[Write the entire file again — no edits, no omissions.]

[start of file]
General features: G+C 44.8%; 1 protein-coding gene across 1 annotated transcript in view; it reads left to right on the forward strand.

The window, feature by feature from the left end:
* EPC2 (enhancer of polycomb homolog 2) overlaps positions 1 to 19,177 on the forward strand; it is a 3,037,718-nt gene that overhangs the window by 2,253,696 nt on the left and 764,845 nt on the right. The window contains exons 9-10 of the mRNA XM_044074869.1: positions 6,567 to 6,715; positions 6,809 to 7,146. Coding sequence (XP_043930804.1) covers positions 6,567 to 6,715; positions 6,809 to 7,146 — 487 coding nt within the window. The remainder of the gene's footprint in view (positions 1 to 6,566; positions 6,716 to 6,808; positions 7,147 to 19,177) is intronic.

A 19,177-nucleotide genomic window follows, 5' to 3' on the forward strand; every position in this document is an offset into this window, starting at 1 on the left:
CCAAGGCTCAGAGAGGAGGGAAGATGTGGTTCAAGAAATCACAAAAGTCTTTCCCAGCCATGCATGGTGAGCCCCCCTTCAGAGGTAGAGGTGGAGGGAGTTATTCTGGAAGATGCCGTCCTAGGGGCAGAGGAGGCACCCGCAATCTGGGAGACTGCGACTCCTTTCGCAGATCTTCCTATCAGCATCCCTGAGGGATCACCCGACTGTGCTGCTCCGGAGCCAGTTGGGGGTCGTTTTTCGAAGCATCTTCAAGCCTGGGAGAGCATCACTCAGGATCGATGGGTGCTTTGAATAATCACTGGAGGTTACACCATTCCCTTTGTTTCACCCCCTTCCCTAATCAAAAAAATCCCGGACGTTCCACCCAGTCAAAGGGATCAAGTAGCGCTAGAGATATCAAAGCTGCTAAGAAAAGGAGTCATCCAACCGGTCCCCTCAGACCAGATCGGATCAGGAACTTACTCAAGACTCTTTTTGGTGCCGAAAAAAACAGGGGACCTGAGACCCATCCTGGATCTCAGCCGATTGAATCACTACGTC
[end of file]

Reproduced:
General features: G+C 44.8%; 1 protein-coding gene across 1 annotated transcript in view; it reads left to right on the forward strand.

The window, feature by feature from the left end:
* EPC2 (enhancer of polycomb homolog 2) overlaps positions 1 to 19,177 on the forward strand; it is a 3,037,718-nt gene that overhangs the window by 2,253,696 nt on the left and 764,845 nt on the right. The window contains exons 9-10 of the mRNA XM_044074869.1: positions 6,567 to 6,715; positions 6,809 to 7,146. Coding sequence (XP_043930804.1) covers positions 6,567 to 6,715; positions 6,809 to 7,146 — 487 coding nt within the window. The remainder of the gene's footprint in view (positions 1 to 6,566; positions 6,716 to 6,808; positions 7,147 to 19,177) is intronic.

A 19,177-nucleotide genomic window follows, 5' to 3' on the forward strand; every position in this document is an offset into this window, starting at 1 on the left:
CCAAGGCTCAGAGAGGAGGGAAGATGTGGTTCAAGAAATCACAAAAGTCTTTCCCAGCCATGCATGGTGAGCCCCCCTTCAGAGGTAGAGGTGGAGGGAGTTATTCTGGAAGATGCCGTCCTAGGGGCAGAGGAGGCACCCGCAATCTGGGAGACTGCGACTCCTTTCGCAGATCTTCCTATCAGCATCCCTGAGGGATCACCCGACTGTGCTGCTCCGGAGCCAGTTGGGGGTCGTTTTTCGAAGCATCTTCAAGCCTGGGAGAGCATCACTCAGGATCGATGGGTGCTTTGAATAATCACTGGAGGTTACACCATTCCCTTTGTTTCACCCCCTTCCCTAATCAAAAAAATCCCGGACGTTCCACCCAGTCAAAGGGATCAAGTAGCGCTAGAGATATCAAAGCTGCTAAGAAAAGGAGTCATCCAACCGGTCCCCTCAGACCAGATCGGATCAGGAACTTACTCAAGACTCTTTTTGGTGCCGAAAAAAACAGGGGACCTGAGACCCATCCTGGATCTCAGCCGATTGAATCACTACGTC